Sovcomflot’s gas-fuelled Aframax tanker series has demonstrated a need for LNG in some regions, says SCF Group COO Igor Tonkovidov
Once upon a time, a few years ago, we sat down and thought about the environmental and the regulatory challenges we have in front of us as a member of the shipping industry. We saw ahead of us SOx reduction, particulate matter and IMO’s plan for greenhouse gas emission reduction.
So, we played around with options to comply with each matter. We found that when we discovered the optimal solution for one, it didn’t work well for the others. Then we started thinking the other way around – was there a solution that could help us reach all these targets? When we thought about trying LNG as the main bunker fuel for our fleet, it was not designed just as a solution for 2020, but rather as a breakthrough that would meet our wish of exceeding all these regulatory challenges, rather than simply complying with them.
Why LNG? We saw that it immediately solved SOx and NOx emissions, dramatically reduced our carbon profile and nearly got rid of particulate matter – an issue in dense shipping areas. We started looking for partners in the project; no shipowner can solve these issues on its own.
First, we determined which engines we could use this fuel with. At that time Wärtsilä was beginning its project to develop low-speed LNG engines. Eventually we fell on their solution – now Winterthur Gas & Diesel’s X-DF engine. It was a simple and user-friendly engine to run on tankers – the vessel we were trying to imagine was designed to carry oil and gas; not a common design but nonetheless well suited for some regions.
“LNG fuel has good prospects for adoption as a fuel for vessels operating in the Arctic”
The second question was where to get the gas? In close collaboration with Shell, we solved this chicken and egg problem – they started simultaneously building their bunkering vessel Cardissa which they later deployed in Rotterdam. There was good reason for this location. A large part of our business is in the Baltic Sea and because this is in an emission control area, you are competing not against heavy fuel oil but against diesel, which made the economics of the whole project easier.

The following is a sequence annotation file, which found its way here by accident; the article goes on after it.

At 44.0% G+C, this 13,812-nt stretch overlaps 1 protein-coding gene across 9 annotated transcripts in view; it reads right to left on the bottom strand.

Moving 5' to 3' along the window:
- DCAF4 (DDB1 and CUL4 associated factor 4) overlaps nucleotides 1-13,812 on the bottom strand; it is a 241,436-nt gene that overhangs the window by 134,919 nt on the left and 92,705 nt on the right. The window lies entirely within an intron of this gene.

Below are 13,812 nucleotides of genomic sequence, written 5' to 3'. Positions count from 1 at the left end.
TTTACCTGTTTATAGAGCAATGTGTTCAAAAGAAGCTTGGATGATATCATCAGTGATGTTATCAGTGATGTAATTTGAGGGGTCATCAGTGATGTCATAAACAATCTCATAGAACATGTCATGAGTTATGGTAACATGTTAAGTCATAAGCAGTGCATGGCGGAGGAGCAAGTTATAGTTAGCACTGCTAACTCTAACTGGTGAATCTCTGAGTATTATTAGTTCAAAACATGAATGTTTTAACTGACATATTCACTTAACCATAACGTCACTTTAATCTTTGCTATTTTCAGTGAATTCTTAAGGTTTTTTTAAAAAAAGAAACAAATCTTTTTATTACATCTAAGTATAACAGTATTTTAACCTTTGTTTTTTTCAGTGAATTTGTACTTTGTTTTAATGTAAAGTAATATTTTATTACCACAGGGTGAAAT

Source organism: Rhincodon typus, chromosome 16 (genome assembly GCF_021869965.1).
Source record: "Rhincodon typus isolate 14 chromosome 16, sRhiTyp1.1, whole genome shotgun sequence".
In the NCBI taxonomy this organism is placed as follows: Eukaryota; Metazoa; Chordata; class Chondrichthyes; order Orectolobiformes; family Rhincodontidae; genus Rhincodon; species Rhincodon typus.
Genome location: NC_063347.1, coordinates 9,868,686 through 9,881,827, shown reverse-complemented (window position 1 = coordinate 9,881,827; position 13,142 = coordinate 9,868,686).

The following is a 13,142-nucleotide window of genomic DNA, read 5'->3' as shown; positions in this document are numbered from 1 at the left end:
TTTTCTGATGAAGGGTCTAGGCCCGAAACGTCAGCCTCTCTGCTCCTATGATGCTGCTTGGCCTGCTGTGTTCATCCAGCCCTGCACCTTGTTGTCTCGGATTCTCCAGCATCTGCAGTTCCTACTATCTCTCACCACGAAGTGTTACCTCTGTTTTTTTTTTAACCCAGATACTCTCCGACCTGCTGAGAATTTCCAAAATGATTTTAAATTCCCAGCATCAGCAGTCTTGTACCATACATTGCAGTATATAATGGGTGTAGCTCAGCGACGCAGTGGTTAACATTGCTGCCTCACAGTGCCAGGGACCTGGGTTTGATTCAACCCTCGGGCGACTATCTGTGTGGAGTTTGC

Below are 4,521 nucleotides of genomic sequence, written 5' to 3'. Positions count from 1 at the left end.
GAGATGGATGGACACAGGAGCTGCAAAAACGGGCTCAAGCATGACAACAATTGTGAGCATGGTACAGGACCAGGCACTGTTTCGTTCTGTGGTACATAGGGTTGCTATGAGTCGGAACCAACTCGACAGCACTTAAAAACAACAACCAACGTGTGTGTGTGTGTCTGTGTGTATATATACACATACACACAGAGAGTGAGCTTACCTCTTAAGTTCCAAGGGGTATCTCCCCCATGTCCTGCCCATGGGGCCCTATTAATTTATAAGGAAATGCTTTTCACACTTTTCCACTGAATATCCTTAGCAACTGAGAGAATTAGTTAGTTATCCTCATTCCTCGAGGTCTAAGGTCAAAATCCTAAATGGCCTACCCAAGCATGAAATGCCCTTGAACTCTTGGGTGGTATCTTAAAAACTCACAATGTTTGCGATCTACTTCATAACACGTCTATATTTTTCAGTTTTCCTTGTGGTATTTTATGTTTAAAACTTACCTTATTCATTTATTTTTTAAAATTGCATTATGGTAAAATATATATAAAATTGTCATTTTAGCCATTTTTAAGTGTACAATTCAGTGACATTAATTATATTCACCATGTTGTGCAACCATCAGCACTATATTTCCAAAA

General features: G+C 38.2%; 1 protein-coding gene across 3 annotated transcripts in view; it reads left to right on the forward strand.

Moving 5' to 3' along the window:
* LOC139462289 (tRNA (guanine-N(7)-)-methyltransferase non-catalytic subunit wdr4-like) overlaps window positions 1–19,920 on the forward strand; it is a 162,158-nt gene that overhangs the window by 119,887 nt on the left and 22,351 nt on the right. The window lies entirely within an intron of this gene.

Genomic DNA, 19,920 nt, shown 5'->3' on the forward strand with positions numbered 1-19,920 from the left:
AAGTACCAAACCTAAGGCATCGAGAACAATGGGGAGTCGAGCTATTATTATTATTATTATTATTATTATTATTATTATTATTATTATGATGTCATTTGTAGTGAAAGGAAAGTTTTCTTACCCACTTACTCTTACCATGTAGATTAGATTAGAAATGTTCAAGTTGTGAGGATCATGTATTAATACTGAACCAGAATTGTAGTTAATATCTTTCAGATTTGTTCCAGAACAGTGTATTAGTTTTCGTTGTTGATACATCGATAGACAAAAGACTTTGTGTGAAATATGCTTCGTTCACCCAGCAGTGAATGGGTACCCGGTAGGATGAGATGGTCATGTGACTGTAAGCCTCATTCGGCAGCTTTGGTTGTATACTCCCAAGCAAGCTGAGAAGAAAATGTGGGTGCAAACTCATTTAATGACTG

On top of this, many ports started welcoming cleaner fuels, giving some regulatory and cost concessions, including discounts on port charges. Then you had savings on the voyage operating costs, although at the start there was quite a big capital expenditure element for the construction of the ship – 15-18% on top of a conventional tanker.
Out of these considerations our LNG strategy was born. We called the newbuild ship Gagarin Prospect. It is the first big ship carrying commodities on clean fuel.
LNG fuel has good prospects for adoption as a fuel for vessels operating in the Arctic, especially considering how sensitive the Arctic environment is and how high Arctic safety standards are. The Arctic is also destined to become an emission control area. So in October 2018, we organised a pilot voyage through the Northern Sea Route to test the operation of the ships and control of the LNG fuel systems in these conditions. The transit was completed in less than eight days and proved the vessels’ high icebreaking capabilities and their safe and environmentally friendly operation.
There are now six ships on the water and five others on order. Sovcomflot plans to introduce LNG fuel across other tanker classes in its fleet depending on their trade patterns, as more bunkering options become available. The first operations have convinced us that we made the right choice and that for some areas of the world, LNG will be the bunker of the future.